by Freda Bruce Lockhart
QCENERY is the undoubted
star of both principal new pictures, The Song of Norway ("U", Casino Cinerama) and Ryan's Daughter ("AA", Empire): scenery and size, both width and size, they have in common—if not much else.
The former has the assets of greater novelty of scene, the music (considerably adapted) and new faces (among some old friends); and was directed and written for the screen by Andrew Stone.
"Ryan's Daughter" is, as everybody knows, the "epic" on which David Lean worked so many months in Ireland; with an original screenplay by Robert Bolt and starring Robert Mitchum, Trevor Howard, Sarah Miles and Christopher Jones.
Loving Norway deeply as I do, I found the result at once better and worse than that expectation. It is thrilling to see the gorgeous fjords and snowfields in huge scale close-up which gives the same illusion of being able to touch the great walls of mountain on either side, that the tourist has from one of the small fjord steamers.
Admittedly this is a prettified Norway. All that we see of Norway on the screen is true enough—the shining white boarded houses, high green patches, blue mountains and tideless still deep waters, most nostalgic of all, perhaps, the doughty little pale "Iceland" ponies.
But how the young Norwegians in their national dress are made to cavort! Exuberance may be a Norwegian characteristic, but not this hop-skipand-dance coyness.
'A similarly soft touch is applied to the admittedly not over-vigorous character and the music of Edward Grieg (Toralv Maurstad) whose career and loves provide the plot and the indoor settings in the salons and committee rooms of nineteenth century Scandinavia.
They are peopled with such famous figures of the Norwegian "renaissance" as the dramatists Ibsen (Frederick Jaeger), Bjornson (Harry Secombe) and Richard Nordraak (Frank Porretta), composer of Norway's national anthem. There are visits, too, to Hans Christian Andersen (Richard Wordsworth) in Copenhagen, and to Liszt (a remarkable likeness by Henry Gilbert) when Grieg scrapes up the fare to Rome.
Only three of Grieg's most hackneyed (though justifiably so) songs emerge recognisably, and the piano concerto and violin sonata. The rest of the music is reduced to the insipidity of old-fashioned operetta, omitting the rhythmic and dramatic riches and the haunting quality which pervade the great range of Grieg's songs.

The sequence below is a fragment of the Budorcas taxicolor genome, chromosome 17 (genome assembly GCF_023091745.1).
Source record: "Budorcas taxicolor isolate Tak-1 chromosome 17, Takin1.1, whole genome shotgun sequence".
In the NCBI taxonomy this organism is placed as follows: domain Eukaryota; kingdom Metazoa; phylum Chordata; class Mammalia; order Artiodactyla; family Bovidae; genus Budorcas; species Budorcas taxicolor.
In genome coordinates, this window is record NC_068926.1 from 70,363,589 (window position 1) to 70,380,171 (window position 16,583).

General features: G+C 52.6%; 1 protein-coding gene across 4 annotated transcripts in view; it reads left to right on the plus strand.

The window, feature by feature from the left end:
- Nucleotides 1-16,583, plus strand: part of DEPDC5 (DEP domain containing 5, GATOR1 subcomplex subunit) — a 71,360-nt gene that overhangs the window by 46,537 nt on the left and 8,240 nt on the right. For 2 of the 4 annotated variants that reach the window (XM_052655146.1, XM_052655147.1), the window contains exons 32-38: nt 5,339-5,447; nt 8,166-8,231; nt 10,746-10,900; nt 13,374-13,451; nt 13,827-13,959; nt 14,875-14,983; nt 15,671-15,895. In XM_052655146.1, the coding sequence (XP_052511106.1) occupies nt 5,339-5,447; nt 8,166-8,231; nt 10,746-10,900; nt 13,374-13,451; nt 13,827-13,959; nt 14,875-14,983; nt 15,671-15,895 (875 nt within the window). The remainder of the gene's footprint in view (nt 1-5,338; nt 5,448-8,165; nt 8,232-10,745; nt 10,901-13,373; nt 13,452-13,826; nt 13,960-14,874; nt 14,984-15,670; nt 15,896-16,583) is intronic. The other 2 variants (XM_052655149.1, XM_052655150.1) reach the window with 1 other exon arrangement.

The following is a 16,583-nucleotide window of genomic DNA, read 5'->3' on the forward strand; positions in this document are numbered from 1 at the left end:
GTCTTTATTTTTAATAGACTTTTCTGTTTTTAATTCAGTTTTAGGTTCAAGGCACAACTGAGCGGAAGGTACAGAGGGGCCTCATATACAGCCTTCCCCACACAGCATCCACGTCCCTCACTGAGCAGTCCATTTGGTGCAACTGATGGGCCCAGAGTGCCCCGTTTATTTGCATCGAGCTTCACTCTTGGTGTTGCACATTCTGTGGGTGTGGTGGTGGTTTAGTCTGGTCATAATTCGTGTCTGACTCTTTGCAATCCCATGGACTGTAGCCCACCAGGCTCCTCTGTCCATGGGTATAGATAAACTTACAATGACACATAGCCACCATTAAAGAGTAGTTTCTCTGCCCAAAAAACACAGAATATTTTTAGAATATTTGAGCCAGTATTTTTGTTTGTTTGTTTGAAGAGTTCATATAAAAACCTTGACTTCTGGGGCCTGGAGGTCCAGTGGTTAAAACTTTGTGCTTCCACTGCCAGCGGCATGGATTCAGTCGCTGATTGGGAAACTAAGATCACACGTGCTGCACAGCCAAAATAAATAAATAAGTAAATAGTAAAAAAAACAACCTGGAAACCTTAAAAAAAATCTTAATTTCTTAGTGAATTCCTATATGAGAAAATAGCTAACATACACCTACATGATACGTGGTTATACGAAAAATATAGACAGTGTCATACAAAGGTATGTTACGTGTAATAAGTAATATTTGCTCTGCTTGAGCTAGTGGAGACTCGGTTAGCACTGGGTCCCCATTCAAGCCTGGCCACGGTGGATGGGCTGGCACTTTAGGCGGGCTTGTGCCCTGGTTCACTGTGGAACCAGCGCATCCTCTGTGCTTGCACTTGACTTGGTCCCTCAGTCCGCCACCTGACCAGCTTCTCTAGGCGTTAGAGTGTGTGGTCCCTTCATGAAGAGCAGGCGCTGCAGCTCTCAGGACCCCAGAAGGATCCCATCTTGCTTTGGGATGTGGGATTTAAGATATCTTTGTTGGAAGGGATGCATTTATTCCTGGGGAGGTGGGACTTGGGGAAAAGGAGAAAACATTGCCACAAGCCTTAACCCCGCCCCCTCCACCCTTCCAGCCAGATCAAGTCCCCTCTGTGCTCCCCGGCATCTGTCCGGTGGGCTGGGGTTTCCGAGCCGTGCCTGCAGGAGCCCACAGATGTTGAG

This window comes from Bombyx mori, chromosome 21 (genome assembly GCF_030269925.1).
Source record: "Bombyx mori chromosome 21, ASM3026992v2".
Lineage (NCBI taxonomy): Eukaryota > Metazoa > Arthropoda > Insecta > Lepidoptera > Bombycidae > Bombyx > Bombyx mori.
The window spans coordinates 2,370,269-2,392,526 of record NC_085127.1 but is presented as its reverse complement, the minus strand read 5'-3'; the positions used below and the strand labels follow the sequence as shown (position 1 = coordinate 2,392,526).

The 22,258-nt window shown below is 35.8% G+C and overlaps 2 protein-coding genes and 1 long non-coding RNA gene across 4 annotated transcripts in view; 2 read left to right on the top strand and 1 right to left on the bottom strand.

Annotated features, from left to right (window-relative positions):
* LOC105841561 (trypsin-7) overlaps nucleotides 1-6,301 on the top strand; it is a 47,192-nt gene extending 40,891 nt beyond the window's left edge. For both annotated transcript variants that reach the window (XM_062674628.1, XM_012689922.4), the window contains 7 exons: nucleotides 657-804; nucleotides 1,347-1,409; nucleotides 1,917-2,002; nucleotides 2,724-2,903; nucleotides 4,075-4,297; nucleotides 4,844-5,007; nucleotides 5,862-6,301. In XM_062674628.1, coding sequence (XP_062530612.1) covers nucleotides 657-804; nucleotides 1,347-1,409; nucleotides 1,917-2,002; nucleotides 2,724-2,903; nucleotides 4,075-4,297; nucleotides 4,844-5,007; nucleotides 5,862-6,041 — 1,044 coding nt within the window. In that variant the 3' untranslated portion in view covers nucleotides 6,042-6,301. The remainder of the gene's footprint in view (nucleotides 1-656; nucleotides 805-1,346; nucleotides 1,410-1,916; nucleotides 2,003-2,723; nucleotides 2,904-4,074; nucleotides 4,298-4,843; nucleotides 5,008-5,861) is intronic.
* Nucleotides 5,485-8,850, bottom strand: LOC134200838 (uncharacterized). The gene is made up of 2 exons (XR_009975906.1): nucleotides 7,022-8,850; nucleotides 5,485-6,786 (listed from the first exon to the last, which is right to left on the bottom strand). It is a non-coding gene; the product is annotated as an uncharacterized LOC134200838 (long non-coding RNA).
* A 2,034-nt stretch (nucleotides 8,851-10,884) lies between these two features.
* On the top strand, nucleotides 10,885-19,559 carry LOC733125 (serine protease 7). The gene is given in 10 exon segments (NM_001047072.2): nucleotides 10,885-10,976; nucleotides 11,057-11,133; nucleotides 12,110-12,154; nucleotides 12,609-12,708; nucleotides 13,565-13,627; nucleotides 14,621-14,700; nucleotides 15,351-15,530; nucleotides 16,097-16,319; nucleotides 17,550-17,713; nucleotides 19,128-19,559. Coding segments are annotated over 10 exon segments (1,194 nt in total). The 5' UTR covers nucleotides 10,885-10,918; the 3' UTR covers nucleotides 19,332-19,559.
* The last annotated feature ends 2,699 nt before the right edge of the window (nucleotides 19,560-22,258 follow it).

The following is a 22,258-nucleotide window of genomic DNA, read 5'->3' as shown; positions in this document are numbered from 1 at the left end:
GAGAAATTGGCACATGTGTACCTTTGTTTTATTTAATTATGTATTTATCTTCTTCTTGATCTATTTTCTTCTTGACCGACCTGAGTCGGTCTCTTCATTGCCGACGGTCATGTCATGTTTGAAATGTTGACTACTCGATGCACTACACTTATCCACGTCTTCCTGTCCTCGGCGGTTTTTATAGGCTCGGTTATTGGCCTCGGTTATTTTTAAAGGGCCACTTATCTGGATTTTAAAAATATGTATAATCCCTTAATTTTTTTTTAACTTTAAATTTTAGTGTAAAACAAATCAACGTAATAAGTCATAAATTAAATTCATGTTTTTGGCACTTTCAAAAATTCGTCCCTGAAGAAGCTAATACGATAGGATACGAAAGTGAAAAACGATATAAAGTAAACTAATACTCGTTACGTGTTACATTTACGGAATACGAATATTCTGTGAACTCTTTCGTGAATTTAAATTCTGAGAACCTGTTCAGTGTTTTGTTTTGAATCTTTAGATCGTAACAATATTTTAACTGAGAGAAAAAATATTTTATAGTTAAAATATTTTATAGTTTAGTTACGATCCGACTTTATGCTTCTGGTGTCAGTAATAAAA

Grieg's trolls from "Per Gynt" are represented by monstrous sub-Disney-esque cartoon heads poking over mountain tops or up from fjord waters.
Despite these reservations, the balance of reaction must be in the film's favour—for its scenery, its general pleasant ness as a super tourist poster, and for the introduction of two very welcome Scandinavian stars.
Toralv Maurstad, who plays Grieg, is one of Norway's leading actors and director of the Ny Teater, Oslo's municipal theatre. Slight, blond and agile he is everybody's notion of a Norwegian and plays a plausible and lively Grieg.
Christian Schollin is a beautiful young Swedish actress whom we have seen in "John Dear." She gives a highly intelligent and moving performance of great good sense as Grieg's first love, Therese Berg.
Forced by her father (Robert Morley) to give him up, she becomes an heiress who could solve Grieg's money problems. As Nina, the cousin who became his wife, Florence Henderson sings well but reminded me just enough of Jeanette Macdonald to emphasise the picture's old-fashioned likeness to the Macdonald-Eddy operetta films.
David Lean is arguably our finest director, and Ryan's Daughter, too, is a superb spectacle, with at least two outstanding performances. David Lean's great vision of spaces is familiar. We have known it in the air in "The Sound Barrier", in the desert sands with "Lawrence", in the Siberian snows (even if they were in Yugoslavia) with "Dr. Zhivago"!
Here he has stretched a strip of Irish coast to comparable dimensions with tell-tale footprints in the sand and a spectacular storm at sea.
Nevertheless '`Ryan's Daughter" bears all the marks of a picture which has taken too much time and trouble to make, and has been concocted as it went along to fit a scheme rather than a single vision.
Robert Mitchum as a modest, middle-aged village schoolmaster gives the best performance I have ever seen even this good actor give. He falls in love with and marries the publican's daughter (Sarah Miles).
Disappointed by her wedding night. she sells a drink to a beautiful young English major (Christopher Jones) and in no time at all is riding with him in an unlikely bowler and red shirt or lying with him on the grass with nothing on.
All this is so beautifully photographed that I suspect Mr. Lean of trying to make an Irish "Elvira Madigan". After the intermission, however, the new story (not necessarily less novelettish) turns to "The Troubles" and the vengeful ladies of the village.
Apart from the film's unfailing visual beauty (apart from the unfortunate John Mills as a woefully mis-shapen village idiot), parts of it are effective but they never hang together as a whole.
There remains the infallible Trevor Howard. I confess I had my doubts whether even he could make a good priest. He makes, of course, a marvellous one and is the only person who almost holds the picture together.